This panel addressed the problem of promoting libraries through Google searches. Trey Gordner, Founder and CEO of Koios, thought libraries could use some digital marketing. There are two ways to appear in search results. There are two ways to appear in search results; organic search results through “search engine optimization” (SEO) or though paid advertising also known as “search engine marketing” (SEM). When you type in a search term into Google, you can get one or both type of results.
Organic search results from SEO gives searchers what Google thinks at that moment is the best possible result for their query at the top of the first page. Google looks at over 200 ranking factors which fit into four categories:
- Site structure,
- Linking (are you linking well to all of your pages, who are the people linking to you?),
- Content (are you creating fresh content that’s interesting to visitors?), and
- Engagement (how often do people come, how much time do they spend on your site? Are you answering a searcher’s need).
Paid search results from SEM are not just a function of who is the highest bidder. Google gives a quality score to each bidder. Every company wants to get to the top so Google adds in a quality score component and then creates an “Ad Rank” (quality score times bid score) which governs where your ad appears. People do actually click on ads.
For non-profit organizations, paid search is not expensive. In fact, libraries can get $10,000/month in ad credits from Google with their AdGrants program.
Corinne Hill, Director, Chattanooga Public Library, was Library Journal Librarian of the Year in 2014. She will not buy databases or books that people do not use. The library is presented as a free alternative to Google. They get over 100 views/month with a 9% click-through rate. The library signed up for Ad Sense because it is a marketing tool and helps the library get in front of people’s eyes. They put the logo everywhere they can. One example of a successful service added to the library was to become an agent for passport services. The ad for this service gets 1,500 views/month and 75 to 100 clicks/month.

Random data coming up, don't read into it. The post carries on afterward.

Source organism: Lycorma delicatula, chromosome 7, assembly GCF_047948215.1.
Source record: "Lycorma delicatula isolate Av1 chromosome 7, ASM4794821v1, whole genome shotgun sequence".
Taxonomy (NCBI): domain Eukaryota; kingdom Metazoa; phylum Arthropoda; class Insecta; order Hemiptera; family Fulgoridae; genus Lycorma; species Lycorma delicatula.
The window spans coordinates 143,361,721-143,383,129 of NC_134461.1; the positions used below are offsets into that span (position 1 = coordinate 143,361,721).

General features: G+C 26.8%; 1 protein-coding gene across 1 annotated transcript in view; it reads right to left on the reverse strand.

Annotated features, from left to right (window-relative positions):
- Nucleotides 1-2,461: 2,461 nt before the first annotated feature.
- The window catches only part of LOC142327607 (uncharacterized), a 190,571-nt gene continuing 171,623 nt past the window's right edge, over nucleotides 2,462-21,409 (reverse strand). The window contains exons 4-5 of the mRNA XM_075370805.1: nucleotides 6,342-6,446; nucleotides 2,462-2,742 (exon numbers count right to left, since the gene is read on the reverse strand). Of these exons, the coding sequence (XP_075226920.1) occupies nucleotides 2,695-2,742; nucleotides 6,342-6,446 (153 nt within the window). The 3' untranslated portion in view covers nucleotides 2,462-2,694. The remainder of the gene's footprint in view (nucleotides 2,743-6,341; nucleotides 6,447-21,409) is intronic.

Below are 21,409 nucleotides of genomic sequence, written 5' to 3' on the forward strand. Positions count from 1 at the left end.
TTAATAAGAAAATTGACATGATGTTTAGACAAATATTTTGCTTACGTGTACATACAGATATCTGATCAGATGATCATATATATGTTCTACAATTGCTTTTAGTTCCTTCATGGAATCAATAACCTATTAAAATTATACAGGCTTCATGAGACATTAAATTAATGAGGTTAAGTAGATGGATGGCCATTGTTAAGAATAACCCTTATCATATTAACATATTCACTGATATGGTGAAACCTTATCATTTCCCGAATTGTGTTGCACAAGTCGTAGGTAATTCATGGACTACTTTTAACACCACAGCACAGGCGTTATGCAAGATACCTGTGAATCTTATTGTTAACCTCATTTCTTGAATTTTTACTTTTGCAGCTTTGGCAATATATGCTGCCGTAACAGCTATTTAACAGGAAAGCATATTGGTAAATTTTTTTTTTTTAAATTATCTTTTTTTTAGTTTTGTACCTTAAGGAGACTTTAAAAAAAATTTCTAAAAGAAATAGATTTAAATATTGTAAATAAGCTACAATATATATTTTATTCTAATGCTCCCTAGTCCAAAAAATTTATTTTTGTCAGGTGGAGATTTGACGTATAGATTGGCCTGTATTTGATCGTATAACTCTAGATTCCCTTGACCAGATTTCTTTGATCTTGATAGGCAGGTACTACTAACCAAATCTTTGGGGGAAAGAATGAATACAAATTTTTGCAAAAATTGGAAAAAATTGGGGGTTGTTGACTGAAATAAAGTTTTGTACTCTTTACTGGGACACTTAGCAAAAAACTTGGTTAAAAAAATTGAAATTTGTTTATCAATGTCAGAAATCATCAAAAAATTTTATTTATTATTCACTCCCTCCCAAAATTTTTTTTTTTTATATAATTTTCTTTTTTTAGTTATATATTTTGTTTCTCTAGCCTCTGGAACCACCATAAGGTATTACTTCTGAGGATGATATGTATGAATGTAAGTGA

What does library advertising mean for stakeholders? The Friends group got a grant, and advertises for book sales, etc. which helps to keep the customers they have and brings in new ones. Advertising provides brand recognition. For staff, nobody is complaining about being overloaded with work. It does take some commitment. Patrons have pride in being a community member.
John Andrews, Internet Services Librarian, Washoe County (NV) Library System, used to tell his students not to click on banner ads at the top of search hit lists, but he had to change his tune a bit when he saw an instant correlation between people seeing the ads and using the services. 25% of usage for the year happened during the week the library’s service was advertised on Google. An ad for resumé help got 1,500 views/month, and there was a 33% increase in use after one month.
We can deliver a service to people if they understand that it is offered in the library, but you need to be focused on what you are offering.
Promotion of materials is important. For example, people know that libraries have books, but people want e-books, so you need to get the word out that e-books are in the library, not just on Amazon. People want a workaround to paying for e-books–that’s what the library does! The goal is to get both organic and paid hits through Google. It is a challenge to get books to show up in results when people are looking for things in a subject area, but with Ad Grants, that is possible. And the vendors do all the back-end work. The value of Google is to get to people who are not using the library yet.
Get the library into local conversations. We can create a curated list of similar books, show users additional content, and be relevant very quickly.
If someone is not a library user, they can sign up for a card right from the search results. Frequently, users do not use the library website but they are big Google users. Ad Grants helps overcome this.